7. Helps with Weight Management: The high fiber content of spelt can help to promote feelings of fullness and reduce overall calorie intake, which may aid in weight management.

Overall, spelt is a nutritious and flavorful grain that can provide a variety of health benefits. Whether you enjoy it in bread, pasta, or other dishes, spelt is a great addition to any diet.

Spelt Side Effects

While spelt is generally considered safe for most people, there are some potential side effects that individuals should be aware of. Here are some of the most common spelt side effects:

  1. Gluten Sensitivity: While spelt contains less gluten than modern wheat, it is still not safe for people with celiac disease or gluten sensitivity to consume. Some people with gluten sensitivity may be able to tolerate spelt in small amounts, but others may experience symptoms such as bloating, diarrhea, and abdominal pain.
  2. Allergic Reactions: Some people may have an allergic reaction to spelt, which can cause symptoms such as itching, hives, and difficulty breathing.
  3. Digestive Issues: Spelt is high in fiber, which can cause digestive issues such as bloating, gas, and constipation if consumed in large amounts.
  4. Interference with Medications: Spelt may interfere with certain medications, including blood thinners and thyroid medication, so it is important to speak with a healthcare provider before consuming spelt if you are taking any medications.
  5. Heavy Metal Contamination: Some studies have found that spelt and other ancient grains may contain higher levels of heavy metals such as lead and cadmium, which can have negative health effects if consumed in large amounts.

Overall, spelt is a nutritious and healthy grain, but it is important to be aware of potential side effects and consume it in moderation as part of a balanced diet. If you have any concerns about consuming spelt or other foods, it is always a good idea to speak with a healthcare provider.

The Use Of Spelt In Cooking

The first dish that comes to mind at the mention of spelled is, of course, porridge. Spelled is also used in the preparation of soups and side dishes – from simple to atypical risotto and poke for our cuisine. Pancakes, pies and bread are baked from spelled flour. Spelled goes well with meat and vegetables, so it is suitable for both meat-eaters and vegetarians. Raw foodists can also use sprouted spelt as an independent dish or add it to salads.

Spelt porridge with mushrooms

Spelled porridge is an understandable and common dish. In Rus’, porridge was cooked in cast iron ovens without any additives.

Spelled 150 g
Champignon mushrooms) 200 g
Bulb onions 2 pcs.
Vegetable oil 4 tbsp. l.
Water 1 l
Salt, pepper, coriander taste

Cut the onion into medium cubes, fry in 2 tablespoons of oil until golden brown, then add the washed and dried spelled and simmer for another 5 minutes.

At this time, wash and coarsely chop the champignons, fry them separately in the remaining oil and combine in a saucepan with spelt.

We completely fill the products with water, add pepper, salt and coriander to taste and leave to simmer over low heat under the lid until cooked (about 40 minutes).

Spelt flour pie with chanterelles

Pie dough based on spelled flour goes well with both sweet and hearty fillings. But a particularly unusual and memorable combination will be the nutty aroma of spelled flour and the spicy rich taste of chanterelles.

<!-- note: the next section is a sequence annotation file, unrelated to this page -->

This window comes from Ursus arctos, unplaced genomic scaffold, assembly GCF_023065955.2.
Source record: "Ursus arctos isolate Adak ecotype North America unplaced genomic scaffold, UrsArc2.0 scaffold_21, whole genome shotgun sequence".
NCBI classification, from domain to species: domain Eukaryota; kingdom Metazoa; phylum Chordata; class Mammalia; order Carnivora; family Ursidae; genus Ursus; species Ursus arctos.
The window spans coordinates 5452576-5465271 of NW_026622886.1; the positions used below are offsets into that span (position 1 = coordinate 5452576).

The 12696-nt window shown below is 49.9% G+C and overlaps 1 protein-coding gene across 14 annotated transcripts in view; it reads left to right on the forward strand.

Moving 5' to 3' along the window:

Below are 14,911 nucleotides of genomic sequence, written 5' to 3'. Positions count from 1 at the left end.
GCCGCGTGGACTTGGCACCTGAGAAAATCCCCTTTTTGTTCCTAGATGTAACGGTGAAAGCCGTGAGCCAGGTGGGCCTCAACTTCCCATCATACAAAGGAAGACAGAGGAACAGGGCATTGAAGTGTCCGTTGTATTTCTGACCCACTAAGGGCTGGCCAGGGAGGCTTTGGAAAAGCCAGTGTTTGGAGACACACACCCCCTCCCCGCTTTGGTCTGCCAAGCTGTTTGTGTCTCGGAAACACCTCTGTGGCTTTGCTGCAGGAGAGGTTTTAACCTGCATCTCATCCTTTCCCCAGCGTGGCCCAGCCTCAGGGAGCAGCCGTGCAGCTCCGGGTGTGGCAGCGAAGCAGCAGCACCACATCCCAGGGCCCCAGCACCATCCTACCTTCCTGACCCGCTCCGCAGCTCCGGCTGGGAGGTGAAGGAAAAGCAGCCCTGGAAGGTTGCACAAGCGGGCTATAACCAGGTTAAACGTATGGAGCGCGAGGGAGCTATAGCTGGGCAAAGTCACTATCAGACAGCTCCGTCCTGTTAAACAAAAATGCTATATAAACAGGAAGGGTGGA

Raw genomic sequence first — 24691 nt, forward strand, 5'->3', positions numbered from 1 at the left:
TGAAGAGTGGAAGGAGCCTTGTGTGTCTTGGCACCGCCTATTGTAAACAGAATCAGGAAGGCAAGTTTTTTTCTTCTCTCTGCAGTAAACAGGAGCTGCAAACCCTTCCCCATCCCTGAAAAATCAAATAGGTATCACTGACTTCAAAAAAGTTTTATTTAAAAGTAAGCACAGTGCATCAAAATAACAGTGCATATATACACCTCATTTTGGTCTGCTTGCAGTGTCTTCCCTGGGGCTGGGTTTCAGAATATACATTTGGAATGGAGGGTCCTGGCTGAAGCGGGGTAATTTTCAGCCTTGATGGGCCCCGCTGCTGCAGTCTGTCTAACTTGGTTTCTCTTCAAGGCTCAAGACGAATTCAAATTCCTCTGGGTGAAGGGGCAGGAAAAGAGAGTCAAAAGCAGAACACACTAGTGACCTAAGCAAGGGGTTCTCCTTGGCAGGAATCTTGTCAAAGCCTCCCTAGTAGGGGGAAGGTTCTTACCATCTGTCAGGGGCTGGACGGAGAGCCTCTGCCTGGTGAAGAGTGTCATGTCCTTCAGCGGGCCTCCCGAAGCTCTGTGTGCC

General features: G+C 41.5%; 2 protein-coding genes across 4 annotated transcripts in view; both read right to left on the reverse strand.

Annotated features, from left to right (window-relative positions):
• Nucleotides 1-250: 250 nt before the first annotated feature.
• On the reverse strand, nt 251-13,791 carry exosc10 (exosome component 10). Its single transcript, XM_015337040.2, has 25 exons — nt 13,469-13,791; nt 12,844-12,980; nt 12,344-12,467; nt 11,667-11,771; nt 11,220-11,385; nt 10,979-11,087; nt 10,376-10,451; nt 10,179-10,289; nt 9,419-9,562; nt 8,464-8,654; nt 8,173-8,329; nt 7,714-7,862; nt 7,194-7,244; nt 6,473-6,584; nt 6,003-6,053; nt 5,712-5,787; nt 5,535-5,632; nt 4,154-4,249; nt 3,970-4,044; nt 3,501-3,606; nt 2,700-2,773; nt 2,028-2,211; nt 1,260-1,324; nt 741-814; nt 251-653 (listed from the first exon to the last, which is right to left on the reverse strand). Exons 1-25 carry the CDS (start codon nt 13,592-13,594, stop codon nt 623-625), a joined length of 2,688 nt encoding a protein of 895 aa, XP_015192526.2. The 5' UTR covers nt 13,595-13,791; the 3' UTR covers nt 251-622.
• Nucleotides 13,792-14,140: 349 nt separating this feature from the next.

spelled flour 200 g
fresh chanterelles 500 g
Chicken egg 1 PC.
Sour cream 15% 350 g
Butter 100 g
Salt taste

To prepare the dough, the butter must first be frozen.

We put flour, salt and chopped butter in a blender, knead well, then add 200 g of sour cream and scroll a few more times. We roll the dough into a ball, wrap it in a film and put it in the refrigerator for 40 minutes.

At this time, prepare the filling. We sort the mushrooms and fry in a pan until golden brown. After cooling the mushrooms, add the remaining sour cream and egg to them, salt to taste.

We roll out the dough, put it in a greased form and make the sides. Pour everything with mushroom filling and send it to the oven (180 degrees) for 40 minutes. 5 minutes before readiness, you can sprinkle grated cheese on top.

How To Choose And Store Spelt

When choosing and storing spelt, there are a few things to keep in mind:

  1. Look for Whole Grain Spelt: When purchasing spelt products, look for products made from whole grain spelt rather than refined spelt flour. Whole grain spelt contains more nutrients and fiber than refined spelt flour.
  2. Store Spelt in an Airtight Container: To keep spelt fresh, store it in an airtight container in a cool, dry place such as a pantry or cupboard. This will help to prevent moisture and pests from getting in.
  3. Check the Expiration Date: Make sure to check the expiration date on spelt products before purchasing them. Spelt flour and other spelt products can go rancid if stored for too long.
  4. Keep Spelt Away from Strong Smells: Spelt can absorb strong smells and flavors from other foods, so it’s best to store it away from strong-smelling foods such as onions and garlic.
  5. Use Spelt within 6 Months: Spelt flour and other spelt products are best used within 6 months of purchase. After that, the quality and flavor may begin to deteriorate.

By following these tips, you can ensure that your spelt stays fresh and flavorful for longer.